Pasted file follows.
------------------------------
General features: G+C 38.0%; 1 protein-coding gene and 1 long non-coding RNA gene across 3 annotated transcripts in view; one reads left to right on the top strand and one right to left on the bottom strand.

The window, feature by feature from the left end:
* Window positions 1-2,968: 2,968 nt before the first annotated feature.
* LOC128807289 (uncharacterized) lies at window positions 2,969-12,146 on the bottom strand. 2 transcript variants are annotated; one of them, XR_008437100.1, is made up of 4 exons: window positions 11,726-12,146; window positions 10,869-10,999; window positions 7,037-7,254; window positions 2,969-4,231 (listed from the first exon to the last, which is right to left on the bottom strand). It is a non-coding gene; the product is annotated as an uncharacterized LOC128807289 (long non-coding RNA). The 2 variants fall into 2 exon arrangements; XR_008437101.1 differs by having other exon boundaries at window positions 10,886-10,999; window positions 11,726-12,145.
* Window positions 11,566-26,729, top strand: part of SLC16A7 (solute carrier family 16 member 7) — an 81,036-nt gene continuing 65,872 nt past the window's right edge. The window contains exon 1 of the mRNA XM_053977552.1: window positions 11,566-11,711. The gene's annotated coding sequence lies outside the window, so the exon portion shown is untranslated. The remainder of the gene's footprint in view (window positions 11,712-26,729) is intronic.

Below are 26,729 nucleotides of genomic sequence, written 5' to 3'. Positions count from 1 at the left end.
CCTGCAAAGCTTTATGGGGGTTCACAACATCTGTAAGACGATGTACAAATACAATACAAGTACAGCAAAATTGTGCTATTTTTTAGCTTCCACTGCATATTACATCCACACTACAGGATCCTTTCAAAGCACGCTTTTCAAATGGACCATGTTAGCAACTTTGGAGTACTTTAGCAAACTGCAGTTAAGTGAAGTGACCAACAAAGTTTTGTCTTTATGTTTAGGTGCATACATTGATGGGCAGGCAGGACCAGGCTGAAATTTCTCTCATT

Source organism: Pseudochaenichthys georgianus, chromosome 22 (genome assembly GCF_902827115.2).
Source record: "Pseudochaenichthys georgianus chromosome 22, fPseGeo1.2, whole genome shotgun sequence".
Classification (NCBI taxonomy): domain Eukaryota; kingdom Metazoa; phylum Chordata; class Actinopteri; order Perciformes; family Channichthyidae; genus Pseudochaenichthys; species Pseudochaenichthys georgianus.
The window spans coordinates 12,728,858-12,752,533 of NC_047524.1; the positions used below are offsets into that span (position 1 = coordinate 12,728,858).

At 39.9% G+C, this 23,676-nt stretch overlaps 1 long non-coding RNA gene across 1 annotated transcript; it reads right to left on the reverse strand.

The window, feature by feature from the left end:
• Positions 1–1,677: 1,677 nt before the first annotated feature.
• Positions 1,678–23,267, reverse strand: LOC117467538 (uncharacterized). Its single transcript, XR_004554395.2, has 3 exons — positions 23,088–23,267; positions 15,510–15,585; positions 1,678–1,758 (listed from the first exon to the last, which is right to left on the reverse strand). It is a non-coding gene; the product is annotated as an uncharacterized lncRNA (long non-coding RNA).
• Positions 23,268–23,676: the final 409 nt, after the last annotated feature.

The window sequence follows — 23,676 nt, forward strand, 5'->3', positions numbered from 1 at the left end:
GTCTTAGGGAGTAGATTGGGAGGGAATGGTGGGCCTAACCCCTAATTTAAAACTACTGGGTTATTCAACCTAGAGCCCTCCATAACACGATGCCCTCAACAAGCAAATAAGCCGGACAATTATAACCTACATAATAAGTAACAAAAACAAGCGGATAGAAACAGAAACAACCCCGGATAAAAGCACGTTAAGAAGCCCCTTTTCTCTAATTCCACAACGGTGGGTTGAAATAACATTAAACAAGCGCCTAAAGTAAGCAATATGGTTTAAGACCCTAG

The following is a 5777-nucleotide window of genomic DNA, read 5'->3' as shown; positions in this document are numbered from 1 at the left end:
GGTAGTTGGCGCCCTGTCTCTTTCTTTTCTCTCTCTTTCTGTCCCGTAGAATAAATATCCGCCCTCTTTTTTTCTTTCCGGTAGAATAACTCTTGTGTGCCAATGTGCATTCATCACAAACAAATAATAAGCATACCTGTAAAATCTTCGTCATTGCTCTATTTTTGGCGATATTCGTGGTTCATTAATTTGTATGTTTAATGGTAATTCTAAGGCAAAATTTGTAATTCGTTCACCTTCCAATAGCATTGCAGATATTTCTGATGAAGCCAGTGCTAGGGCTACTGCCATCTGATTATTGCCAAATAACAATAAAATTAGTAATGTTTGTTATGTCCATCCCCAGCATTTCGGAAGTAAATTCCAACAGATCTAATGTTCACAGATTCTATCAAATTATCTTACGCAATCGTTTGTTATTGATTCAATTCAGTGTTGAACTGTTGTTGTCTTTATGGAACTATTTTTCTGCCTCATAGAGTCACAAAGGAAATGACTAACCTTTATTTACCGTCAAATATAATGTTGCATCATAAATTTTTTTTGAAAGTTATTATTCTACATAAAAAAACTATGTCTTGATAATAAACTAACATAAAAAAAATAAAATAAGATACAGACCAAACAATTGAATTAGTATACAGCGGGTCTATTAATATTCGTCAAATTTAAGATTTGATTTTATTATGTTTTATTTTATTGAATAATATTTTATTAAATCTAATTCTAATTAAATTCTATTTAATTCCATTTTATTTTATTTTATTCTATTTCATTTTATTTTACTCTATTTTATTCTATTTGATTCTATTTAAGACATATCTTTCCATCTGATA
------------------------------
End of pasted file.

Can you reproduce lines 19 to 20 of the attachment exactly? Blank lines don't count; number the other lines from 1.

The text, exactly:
The following is a 5777-nucleotide window of genomic DNA, read 5'->3' as shown; positions in this document are numbered from 1 at the left end:
GGTAGTTGGCGCCCTGTCTCTTTCTTTTCTCTCTCTTTCTGTCCCGTAGAATAAATATCCGCCCTCTTTTTTTCTTTCCGGTAGAATAACTCTTGTGTGCCAATGTGCATTCATCACAAACAAATAATAAGCATACCTGTAAAATCTTCGTCATTGCTCTATTTTTGGCGATATTCGTGGTTCATTAATTTGTATGTTTAATGGTAATTCTAAGGCAAAATTTGTAATTCGTTCACCTTCCAATAGCATTGCAGATATTTCTGATGAAGCCAGTGCTAGGGCTACTGCCATCTGATTATTGCCAAATAACAATAAAATTAGTAATGTTTGTTATGTCCATCCCCAGCATTTCGGAAGTAAATTCCAACAGATCTAATGTTCACAGATTCTATCAAATTATCTTACGCAATCGTTTGTTATTGATTCAATTCAGTGTTGAACTGTTGTTGTCTTTATGGAACTATTTTTCTGCCTCATAGAGTCACAAAGGAAATGACTAACCTTTATTTACCGTCAAATATAATGTTGCATCATAAATTTTTTTTGAAAGTTATTATTCTACATAAAAAAACTATGTCTTGATAATAAACTAACATAAAAAAAATAAAATAAGATACAGACCAAACAATTGAATTAGTATACAGCGGGTCTATTAATATTCGTCAAATTTAAGATTTGATTTTATTATGTTTTATTTTATTGAATAATATTTTATTAAATCTAATTCTAATTAAATTCTATTTAATTCCATTTTATTTTATTTTATTCTATTTCATTTTATTTTACTCTATTTTATTCTATTTGATTCTATTTAAGACATATCTTTCCATCTGATA